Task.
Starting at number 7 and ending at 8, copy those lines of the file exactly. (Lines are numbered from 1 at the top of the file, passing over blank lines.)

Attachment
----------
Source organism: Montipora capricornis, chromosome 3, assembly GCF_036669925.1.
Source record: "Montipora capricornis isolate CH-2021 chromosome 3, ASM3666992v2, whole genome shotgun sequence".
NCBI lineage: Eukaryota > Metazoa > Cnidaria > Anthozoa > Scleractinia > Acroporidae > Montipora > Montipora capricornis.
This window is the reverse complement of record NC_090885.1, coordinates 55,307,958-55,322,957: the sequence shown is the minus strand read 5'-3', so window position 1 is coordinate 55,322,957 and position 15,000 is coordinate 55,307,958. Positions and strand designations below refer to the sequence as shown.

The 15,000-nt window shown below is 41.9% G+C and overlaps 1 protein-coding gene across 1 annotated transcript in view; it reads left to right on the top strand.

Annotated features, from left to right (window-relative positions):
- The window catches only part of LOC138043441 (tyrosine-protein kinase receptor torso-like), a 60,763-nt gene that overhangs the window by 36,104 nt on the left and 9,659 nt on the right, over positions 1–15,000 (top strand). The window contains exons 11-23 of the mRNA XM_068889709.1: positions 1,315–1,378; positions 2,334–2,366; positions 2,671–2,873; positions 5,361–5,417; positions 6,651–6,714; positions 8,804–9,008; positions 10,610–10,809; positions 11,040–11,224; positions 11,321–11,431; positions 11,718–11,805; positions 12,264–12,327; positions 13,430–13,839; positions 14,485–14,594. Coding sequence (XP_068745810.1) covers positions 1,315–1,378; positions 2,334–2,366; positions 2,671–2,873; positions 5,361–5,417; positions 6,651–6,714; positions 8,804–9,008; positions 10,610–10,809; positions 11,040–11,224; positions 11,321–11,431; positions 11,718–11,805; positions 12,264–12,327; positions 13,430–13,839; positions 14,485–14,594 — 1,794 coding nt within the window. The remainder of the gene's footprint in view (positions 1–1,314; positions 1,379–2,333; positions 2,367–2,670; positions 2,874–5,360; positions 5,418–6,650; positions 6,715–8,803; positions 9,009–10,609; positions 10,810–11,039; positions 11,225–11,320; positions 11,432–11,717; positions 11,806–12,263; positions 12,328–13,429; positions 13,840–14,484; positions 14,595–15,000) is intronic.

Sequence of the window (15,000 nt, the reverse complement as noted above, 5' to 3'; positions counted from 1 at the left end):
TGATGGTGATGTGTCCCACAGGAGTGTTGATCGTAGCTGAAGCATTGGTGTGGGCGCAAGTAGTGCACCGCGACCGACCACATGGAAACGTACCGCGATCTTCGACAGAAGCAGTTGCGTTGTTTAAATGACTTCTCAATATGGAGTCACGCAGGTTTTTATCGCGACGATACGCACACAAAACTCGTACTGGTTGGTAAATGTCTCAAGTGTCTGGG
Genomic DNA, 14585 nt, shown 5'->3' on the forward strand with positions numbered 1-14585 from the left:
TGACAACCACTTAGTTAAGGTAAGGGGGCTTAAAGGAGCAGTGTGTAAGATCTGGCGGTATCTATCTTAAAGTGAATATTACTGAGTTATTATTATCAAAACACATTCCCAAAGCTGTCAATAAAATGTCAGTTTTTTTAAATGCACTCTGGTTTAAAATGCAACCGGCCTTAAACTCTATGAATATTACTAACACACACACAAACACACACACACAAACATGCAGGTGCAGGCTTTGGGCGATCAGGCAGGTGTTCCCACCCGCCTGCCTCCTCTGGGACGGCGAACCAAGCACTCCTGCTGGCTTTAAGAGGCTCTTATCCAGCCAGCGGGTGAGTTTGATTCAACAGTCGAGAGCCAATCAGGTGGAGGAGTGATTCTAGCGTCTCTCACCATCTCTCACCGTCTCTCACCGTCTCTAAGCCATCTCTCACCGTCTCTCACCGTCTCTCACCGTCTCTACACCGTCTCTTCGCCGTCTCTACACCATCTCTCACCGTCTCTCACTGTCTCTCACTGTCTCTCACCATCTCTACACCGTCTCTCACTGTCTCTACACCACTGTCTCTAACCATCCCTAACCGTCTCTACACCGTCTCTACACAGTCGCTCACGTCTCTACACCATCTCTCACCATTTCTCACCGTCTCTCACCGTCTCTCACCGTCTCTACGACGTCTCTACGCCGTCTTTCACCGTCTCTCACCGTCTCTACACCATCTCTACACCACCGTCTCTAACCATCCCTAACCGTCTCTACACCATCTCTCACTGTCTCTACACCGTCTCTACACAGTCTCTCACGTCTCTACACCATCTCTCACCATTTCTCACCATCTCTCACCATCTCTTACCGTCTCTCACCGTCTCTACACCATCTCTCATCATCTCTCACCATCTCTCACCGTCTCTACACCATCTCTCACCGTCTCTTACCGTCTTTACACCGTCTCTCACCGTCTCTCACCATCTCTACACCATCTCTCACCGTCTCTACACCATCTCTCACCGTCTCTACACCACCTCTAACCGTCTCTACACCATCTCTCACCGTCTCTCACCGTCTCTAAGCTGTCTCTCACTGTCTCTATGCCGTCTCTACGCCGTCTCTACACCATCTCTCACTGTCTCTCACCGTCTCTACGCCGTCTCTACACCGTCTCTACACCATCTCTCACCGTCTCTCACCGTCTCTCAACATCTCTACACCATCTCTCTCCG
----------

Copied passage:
- The window catches only part of LOC138043441 (tyrosine-protein kinase receptor torso-like), a 60,763-nt gene that overhangs the window by 36,104 nt on the left and 9,659 nt on the right, over positions 1–15,000 (top strand). The window contains exons 11-23 of the mRNA XM_068889709.1: positions 1,315–1,378; positions 2,334–2,366; positions 2,671–2,873; positions 5,361–5,417; positions 6,651–6,714; positions 8,804–9,008; positions 10,610–10,809; positions 11,040–11,224; positions 11,321–11,431; positions 11,718–11,805; positions 12,264–12,327; positions 13,430–13,839; positions 14,485–14,594. Coding sequence (XP_068745810.1) covers positions 1,315–1,378; positions 2,334–2,366; positions 2,671–2,873; positions 5,361–5,417; positions 6,651–6,714; positions 8,804–9,008; positions 10,610–10,809; positions 11,040–11,224; positions 11,321–11,431; positions 11,718–11,805; positions 12,264–12,327; positions 13,430–13,839; positions 14,485–14,594 — 1,794 coding nt within the window. The remainder of the gene's footprint in view (positions 1–1,314; positions 1,379–2,333; positions 2,367–2,670; positions 2,874–5,360; positions 5,418–6,650; positions 6,715–8,803; positions 9,009–10,609; positions 10,810–11,039; positions 11,225–11,320; positions 11,432–11,717; positions 11,806–12,263; positions 12,328–13,429; positions 13,840–14,484; positions 14,595–15,000) is intronic.

Sequence of the window (15,000 nt, the reverse complement as noted above, 5' to 3'; positions counted from 1 at the left end):